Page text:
Mayor-Elect Gets Down To Business

New Orleans needs more hard work and attention to detail — not quick fixes — to improve its economy, Mayor-elect Mitch Landrieu said Tuesday as he introduced a 30-member citizen panel that will help craft his administration’s blueprint for business growth and retention.

“There’s nothing that’s going to be easy,’‘ said Landrieu, who was surrounded by more than two dozen community leaders he described as among the city’s best and brightest. “The basics and the fundamentals here are all tough.

“And I don’t want to continue to beat a dead horse, but if the city’s not safe, it’s going to be very hard to bring anybody here. If the schools don’t teach, it’s going to be hard to recruit companies to come.’‘

The team of advisers is the second assembled by Landrieu, who last week named a committee charged with helping him choose a new police chief, a decision he has said will be his administration’s most important. Landrieu wants to make that selection prior to his May 3 inauguration.

On Tuesday, he said the work done by his economic development task force will be long range.

The committee co-leaders are Leslie Jacobs, the education reformer and business executive who dropped out of the race after Landrieu entered at the last minute, and Greg St. Etienne, chief executive of Citizens United for Economic Equity, a nonprofit group specializing in small business loans.

Jacobs, who endorsed Landrieu, said despite of the challenges facing the new mayor, she is confident better times are ahead.

“I think that New Orleans is at the precipice of just tremendous economic development opportunities and job creation,’‘ she said. “I’ve never been more optimistic about the city, and I think with his leadership and the opportunities that we have, New Orleans is going to experience a great renaissance.’‘

St. Etienne said he is committed to providing the administration “with a road map that will help us develop our economy to the best it’s ever been.’‘

Landrieu said he will focus on several avenues he believes are ripe for immediate results, including the $2 billion proposal for new adjoining hospitals near downtown which he called “one of the greatest potential job creators that we’re going to see in our lifetime in the medical field.’‘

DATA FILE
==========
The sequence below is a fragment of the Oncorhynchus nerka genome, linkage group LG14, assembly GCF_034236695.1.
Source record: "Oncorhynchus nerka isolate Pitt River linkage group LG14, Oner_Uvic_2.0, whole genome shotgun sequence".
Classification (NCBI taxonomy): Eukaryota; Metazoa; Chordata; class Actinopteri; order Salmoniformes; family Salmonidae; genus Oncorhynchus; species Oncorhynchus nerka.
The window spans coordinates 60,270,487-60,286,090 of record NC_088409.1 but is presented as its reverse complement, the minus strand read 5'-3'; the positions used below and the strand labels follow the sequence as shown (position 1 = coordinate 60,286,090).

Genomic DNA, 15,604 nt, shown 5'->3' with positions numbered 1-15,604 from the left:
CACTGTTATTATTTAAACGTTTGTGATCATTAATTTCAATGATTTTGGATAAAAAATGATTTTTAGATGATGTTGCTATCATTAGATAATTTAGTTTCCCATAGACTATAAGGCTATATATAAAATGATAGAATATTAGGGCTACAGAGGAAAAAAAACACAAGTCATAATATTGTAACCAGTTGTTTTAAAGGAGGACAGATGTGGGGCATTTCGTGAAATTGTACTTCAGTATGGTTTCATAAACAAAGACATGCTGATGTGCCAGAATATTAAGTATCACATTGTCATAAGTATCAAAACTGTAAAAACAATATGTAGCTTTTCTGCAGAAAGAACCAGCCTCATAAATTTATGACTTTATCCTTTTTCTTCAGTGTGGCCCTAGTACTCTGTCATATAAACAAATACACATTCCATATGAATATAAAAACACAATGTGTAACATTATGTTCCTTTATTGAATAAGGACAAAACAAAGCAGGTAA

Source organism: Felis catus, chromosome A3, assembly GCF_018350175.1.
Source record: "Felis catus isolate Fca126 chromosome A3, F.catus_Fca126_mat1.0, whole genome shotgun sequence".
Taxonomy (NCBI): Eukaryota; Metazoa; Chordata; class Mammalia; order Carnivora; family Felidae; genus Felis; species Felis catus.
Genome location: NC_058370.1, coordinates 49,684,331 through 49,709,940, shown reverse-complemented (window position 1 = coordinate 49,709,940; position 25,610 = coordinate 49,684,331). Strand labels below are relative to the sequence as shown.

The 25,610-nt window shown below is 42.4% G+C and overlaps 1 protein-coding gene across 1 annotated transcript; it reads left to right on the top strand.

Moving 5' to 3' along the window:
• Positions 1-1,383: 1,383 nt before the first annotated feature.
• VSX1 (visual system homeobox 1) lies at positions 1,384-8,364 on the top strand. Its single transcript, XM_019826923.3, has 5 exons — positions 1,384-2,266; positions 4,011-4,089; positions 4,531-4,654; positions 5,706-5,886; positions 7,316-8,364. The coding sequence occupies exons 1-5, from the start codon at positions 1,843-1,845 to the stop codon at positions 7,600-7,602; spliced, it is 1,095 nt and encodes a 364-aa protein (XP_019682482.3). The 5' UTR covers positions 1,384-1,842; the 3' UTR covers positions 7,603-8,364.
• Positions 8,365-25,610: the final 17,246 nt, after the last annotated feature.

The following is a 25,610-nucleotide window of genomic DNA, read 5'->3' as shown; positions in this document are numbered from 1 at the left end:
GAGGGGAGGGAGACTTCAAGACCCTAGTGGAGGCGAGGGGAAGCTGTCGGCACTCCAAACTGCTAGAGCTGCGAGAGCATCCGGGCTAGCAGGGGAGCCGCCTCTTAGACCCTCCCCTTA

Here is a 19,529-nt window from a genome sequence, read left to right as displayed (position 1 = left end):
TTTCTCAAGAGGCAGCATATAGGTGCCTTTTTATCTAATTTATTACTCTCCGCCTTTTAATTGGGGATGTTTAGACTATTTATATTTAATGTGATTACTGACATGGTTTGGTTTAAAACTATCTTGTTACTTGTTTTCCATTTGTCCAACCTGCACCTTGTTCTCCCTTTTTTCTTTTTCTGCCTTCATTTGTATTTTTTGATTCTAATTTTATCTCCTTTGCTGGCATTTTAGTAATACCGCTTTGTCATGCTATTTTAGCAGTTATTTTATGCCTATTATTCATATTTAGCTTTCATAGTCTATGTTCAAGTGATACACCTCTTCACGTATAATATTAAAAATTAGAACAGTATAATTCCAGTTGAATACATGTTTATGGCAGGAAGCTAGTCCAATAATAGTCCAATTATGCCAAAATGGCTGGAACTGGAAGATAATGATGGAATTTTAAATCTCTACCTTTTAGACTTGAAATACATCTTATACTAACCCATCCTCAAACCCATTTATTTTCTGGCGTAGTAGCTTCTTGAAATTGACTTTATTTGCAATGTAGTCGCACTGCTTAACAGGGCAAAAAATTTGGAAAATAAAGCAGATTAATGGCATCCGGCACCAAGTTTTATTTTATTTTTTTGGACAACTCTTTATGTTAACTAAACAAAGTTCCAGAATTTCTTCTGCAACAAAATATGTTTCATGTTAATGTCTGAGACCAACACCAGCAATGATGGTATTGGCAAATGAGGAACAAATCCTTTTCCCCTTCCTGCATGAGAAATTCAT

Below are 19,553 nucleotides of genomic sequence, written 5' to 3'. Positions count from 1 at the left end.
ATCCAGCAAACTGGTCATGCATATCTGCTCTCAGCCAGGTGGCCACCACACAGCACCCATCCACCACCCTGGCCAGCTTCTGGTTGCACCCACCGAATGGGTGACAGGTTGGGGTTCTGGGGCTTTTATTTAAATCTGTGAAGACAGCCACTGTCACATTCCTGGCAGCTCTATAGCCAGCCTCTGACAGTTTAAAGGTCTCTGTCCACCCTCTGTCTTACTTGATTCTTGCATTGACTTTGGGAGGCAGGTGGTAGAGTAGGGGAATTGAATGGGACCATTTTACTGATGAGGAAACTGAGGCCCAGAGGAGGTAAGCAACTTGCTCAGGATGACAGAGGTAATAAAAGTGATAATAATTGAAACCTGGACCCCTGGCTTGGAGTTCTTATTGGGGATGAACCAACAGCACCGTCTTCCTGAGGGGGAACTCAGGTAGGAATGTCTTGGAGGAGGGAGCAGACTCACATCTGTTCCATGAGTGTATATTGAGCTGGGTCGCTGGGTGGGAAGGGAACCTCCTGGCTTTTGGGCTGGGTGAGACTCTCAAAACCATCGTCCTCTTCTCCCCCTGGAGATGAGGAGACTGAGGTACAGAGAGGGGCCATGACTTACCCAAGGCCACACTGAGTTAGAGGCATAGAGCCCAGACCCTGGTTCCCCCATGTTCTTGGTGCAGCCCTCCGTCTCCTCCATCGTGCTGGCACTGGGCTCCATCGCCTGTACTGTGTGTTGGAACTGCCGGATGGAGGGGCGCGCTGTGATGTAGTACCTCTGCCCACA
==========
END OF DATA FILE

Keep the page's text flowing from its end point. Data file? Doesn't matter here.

The mayor-elect also reiterated a campaign pledge to give his whole-hearted support to a stalled initiative that would hand over responsibility for the city’s economic development efforts to a public-private partnership. “We think that’s the one that works,’‘ Landrieu said. “That’s the one that we’re going to pursue.’‘

Landrieu said his other priorities include:

Advocating improvements to the Port of New Orleans pegged to the Panama Canal expansion project, which is due for completion in 2014.

More emphasis on creative and digital media. “Think about the film industry-plus,’‘ he said. “There’s potential for growth in those areas. Now, it’s just about elbow grease and actually going to get it.’‘

Luring retail development. Landrieu said eastern New Orleans would be a perfect location for a complex similar to Baton Rouge’s Mall of Louisiana.

A ramped-up commitment by City Hall to address the needs of existing businesses.

Landrieu also indicated that he is prepared to rethink a decision by Mayor Ray Nagin to expand parking meter enforcement to Saturdays and raise rates late this month.

“This goes to the issue of things that are happening in City Hall right now,’‘ Landrieu said. “There’s only one mayor at a time.

“And I think it’s fair to say when we step into office on May 3, we’re going to review every decision that has been made, especially those that have been made in the last 90 days. And I think that (parking meter rates) falls in to that category.’‘

Pressed for how he feels about collecting meter fees on weekends, Landrieu said free parking on Saturdays is “a good idea.’‘